Mitchell and Cam settle in on their new normal, and Phil and Claire decide that one of the kids needs to move out in order to take control of the house again. Meanwhile, as Gloria becomes more successful at work, she notices Jay, Manny and Joe don't seem to need her as much.
(The characters struck out do not appear in this episode)
- Jay Pritchett
- Gloria Pritchett
- Manny Delgado
- Joe Pritchett
- Claire Dunphy
- Phil Dunphy
- Haley Dunphy (Haley Marshall)
- Alex Dunphy
- Luke Dunphy
- Mitchell Pritchett
- Cameron Tucker
- Lily-Tucker Pritchett
- Dylan Marshall
- Elizabeth Banks as Sal
- Chris Geere as Arvin
- Christian Barillas as Ronaldo
- Matthew Risch as Jotham
- Rory O'Malley as Ptolemy
- Unknown Baby* as Rexford Tucker-Pritchett
- Rodrigo Rojas as Stefan
- Charlie Trainer as Charlie
- Rusty Gatenby as Jim Alvarez
*Baby's name is not listed
- This episode marked the finale appearance of all of the characters, including Sal, Jotham, Ptolemy, Arvin, Ronaldo and Stefan.
- The parents in each family—Jay, Gloria, Claire, Phil, Mitchell and Cameron—appeared in every episode, even if they had a few scenes. With the exception of Lily and Joe, every other character appeared in both the first and the last episode, and in every season, at least.
- Dylan and Joe are the only characters not to have starred in at least in 100 episodes.
- Alex's room is 533 square feet.
- Last episode of the show.
- Mitchell asks Cameron "Do you love it?" in regards to the mural he's painting in Rexford's room. Cam asked the same question of Mitchell when he first saw the mural that had been painted in Lily's room in Pilot.
- Eric Stonestreet stated on Instagram that he asked Jesse Tyler Ferguson to say the line as a callback, as he felt the original line had helped him shape his take on Cameron's personality.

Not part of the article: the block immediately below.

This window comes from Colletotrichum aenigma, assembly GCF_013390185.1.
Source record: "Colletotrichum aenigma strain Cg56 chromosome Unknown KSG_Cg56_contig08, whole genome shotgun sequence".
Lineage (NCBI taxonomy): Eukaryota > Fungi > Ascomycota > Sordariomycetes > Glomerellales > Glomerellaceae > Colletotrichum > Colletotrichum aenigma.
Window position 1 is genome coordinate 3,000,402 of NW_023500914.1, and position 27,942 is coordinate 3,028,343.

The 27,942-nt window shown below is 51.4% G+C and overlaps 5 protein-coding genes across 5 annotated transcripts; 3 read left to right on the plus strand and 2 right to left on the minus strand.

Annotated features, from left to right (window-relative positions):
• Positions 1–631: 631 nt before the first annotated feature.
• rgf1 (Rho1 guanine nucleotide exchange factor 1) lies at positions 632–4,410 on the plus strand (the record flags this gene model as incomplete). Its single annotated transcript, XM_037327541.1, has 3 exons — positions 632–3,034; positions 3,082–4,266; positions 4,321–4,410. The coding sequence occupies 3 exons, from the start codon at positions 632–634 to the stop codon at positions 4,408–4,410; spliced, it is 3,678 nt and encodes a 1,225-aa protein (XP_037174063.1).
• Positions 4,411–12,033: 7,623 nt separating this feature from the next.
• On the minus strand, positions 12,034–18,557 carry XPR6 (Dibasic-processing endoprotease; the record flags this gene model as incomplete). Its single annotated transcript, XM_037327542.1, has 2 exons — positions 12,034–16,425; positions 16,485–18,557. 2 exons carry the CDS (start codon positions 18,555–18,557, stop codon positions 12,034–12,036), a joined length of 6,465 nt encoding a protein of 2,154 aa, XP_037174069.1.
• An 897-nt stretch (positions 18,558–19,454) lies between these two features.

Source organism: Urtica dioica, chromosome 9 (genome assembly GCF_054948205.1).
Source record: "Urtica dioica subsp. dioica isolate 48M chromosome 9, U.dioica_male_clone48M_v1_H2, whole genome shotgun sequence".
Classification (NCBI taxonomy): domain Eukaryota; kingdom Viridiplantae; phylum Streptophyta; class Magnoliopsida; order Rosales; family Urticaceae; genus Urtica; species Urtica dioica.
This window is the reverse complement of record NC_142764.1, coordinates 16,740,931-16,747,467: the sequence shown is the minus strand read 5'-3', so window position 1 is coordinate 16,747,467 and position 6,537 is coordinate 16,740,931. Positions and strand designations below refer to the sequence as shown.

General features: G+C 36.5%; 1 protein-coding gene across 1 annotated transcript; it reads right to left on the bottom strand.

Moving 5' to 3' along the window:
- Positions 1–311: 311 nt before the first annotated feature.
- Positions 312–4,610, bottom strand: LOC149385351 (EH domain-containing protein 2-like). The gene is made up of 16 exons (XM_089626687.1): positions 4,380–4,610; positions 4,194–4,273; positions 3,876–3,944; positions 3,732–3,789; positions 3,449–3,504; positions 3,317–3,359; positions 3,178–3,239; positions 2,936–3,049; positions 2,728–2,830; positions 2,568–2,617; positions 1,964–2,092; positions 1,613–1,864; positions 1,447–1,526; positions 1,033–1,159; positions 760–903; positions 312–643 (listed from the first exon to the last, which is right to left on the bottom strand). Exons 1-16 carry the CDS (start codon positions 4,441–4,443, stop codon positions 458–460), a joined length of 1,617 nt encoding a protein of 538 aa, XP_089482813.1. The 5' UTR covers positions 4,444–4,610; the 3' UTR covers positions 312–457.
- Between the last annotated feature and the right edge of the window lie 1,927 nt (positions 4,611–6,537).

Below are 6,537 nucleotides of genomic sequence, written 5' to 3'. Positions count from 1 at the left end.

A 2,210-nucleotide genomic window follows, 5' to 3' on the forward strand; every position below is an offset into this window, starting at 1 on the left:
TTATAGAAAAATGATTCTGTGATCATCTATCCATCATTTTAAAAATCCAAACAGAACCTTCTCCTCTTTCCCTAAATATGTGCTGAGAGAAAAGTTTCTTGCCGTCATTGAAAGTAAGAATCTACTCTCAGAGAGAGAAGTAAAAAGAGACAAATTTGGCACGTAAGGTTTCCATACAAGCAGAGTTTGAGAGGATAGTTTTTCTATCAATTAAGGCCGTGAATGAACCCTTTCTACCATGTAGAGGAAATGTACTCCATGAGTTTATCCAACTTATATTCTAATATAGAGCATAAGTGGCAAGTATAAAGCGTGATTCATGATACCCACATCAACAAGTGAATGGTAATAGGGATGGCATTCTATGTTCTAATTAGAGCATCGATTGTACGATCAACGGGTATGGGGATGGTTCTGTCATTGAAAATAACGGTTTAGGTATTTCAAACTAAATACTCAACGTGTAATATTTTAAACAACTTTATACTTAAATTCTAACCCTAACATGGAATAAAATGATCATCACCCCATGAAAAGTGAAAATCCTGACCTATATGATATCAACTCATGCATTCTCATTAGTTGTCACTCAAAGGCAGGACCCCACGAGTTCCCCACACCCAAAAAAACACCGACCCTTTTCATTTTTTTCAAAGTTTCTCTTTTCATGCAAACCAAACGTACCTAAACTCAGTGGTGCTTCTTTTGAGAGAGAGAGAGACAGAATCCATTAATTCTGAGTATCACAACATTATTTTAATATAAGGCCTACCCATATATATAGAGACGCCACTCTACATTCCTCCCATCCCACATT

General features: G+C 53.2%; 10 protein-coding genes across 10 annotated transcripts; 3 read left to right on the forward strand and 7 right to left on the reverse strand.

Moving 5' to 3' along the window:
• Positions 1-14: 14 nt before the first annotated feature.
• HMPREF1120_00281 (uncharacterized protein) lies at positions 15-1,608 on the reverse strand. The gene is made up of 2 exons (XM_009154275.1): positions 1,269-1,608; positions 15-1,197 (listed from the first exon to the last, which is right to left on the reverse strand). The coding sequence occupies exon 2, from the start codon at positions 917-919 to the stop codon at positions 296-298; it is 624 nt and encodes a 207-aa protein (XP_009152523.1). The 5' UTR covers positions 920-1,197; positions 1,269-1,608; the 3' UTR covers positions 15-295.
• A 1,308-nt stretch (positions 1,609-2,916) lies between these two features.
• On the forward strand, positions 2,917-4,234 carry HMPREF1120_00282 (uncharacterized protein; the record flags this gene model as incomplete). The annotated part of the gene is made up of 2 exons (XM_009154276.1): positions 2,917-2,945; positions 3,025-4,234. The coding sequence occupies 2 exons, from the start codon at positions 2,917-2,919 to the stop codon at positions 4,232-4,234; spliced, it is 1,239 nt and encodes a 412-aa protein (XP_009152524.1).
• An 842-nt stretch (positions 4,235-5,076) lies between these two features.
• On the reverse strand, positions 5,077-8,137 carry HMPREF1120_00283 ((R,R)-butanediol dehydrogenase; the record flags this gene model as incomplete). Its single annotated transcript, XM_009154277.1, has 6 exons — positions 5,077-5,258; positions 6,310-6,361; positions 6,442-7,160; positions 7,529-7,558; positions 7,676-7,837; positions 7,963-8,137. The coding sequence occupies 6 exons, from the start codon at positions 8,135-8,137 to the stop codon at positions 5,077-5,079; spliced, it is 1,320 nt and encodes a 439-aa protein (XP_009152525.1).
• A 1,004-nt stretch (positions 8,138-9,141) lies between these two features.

- Mitch and Claire danced to "Hungry Like the Wolf"
- Mitch mentions losing a Garfield Bank in the claw machine.
- George Foreman Grill is mentioned.
- Cam's letter is compared to The Notebook and Up. It is also an acrostic.
- The A.V. Club gave it a "B+": "There’s a lot of predictable comedy in here, but there’s also something that’s satisfying in just how low-key it is. The finale doesn’t necessarily shoot for outsized emotions. Instead, it makes things personal. We watch as Haley, Alex, and Luke reckon with what it means to be finally all living on their own. We see Mitchell step up to support Cam and take on a big move. We feel the conflicted emotions of Phil and Claire as they move from wanting one of their kids to move out, to lamenting their empty nest. None of this is remarkable, but I think that’s okay. It’s a finale that suits Modern Family as it is in 2020; a show that’s settled into old age."
- IndieWire gave it "C+": "What the “Modern Family” finale ultimately proves is what we’ve all known for years: The show should’ve ended years ago, when it was better equipped to tie together all these subplots, characters, and themes. Now, we’re left with an ending that doesn’t really want to be an ending. Maybe that’s enough the casual family audience, but I have to believe modern viewers demand more."